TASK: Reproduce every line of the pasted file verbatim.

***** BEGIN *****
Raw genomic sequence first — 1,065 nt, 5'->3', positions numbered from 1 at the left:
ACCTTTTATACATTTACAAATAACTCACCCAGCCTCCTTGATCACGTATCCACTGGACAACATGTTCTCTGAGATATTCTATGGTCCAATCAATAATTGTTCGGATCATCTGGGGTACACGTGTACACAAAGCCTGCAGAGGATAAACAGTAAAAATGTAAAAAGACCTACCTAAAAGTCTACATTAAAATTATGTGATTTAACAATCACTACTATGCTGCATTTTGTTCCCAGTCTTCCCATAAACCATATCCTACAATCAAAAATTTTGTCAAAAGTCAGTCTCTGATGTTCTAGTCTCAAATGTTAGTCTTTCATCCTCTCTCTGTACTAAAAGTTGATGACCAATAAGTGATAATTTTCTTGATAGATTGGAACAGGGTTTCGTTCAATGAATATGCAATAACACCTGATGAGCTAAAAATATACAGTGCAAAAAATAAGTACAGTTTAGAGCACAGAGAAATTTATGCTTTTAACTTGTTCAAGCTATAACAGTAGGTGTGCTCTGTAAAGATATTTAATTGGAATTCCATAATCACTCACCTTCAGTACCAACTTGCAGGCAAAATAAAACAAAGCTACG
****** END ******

Raw genomic sequence first — 1,065 nt, 5'->3', positions numbered from 1 at the left:
ACCTTTTATACATTTACAAATAACTCACCCAGCCTCCTTGATCACGTATCCACTGGACAACATGTTCTCTGAGATATTCTATGGTCCAATCAATAATTGTTCGGATCATCTGGGGTACACGTGTACACAAAGCCTGCAGAGGATAAACAGTAAAAATGTAAAAAGACCTACCTAAAAGTCTACATTAAAATTATGTGATTTAACAATCACTACTATGCTGCATTTTGTTCCCAGTCTTCCCATAAACCATATCCTACAATCAAAAATTTTGTCAAAAGTCAGTCTCTGATGTTCTAGTCTCAAATGTTAGTCTTTCATCCTCTCTCTGTACTAAAAGTTGATGACCAATAAGTGATAATTTTCTTGATAGATTGGAACAGGGTTTCGTTCAATGAATATGCAATAACACCTGATGAGCTAAAAATATACAGTGCAAAAAATAAGTACAGTTTAGAGCACAGAGAAATTTATGCTTTTAACTTGTTCAAGCTATAACAGTAGGTGTGCTCTGTAAAGATATTTAATTGGAATTCCATAATCACTCACCTTCAGTACCAACTTGCAGGCAAAATAAAACAAAGCTACG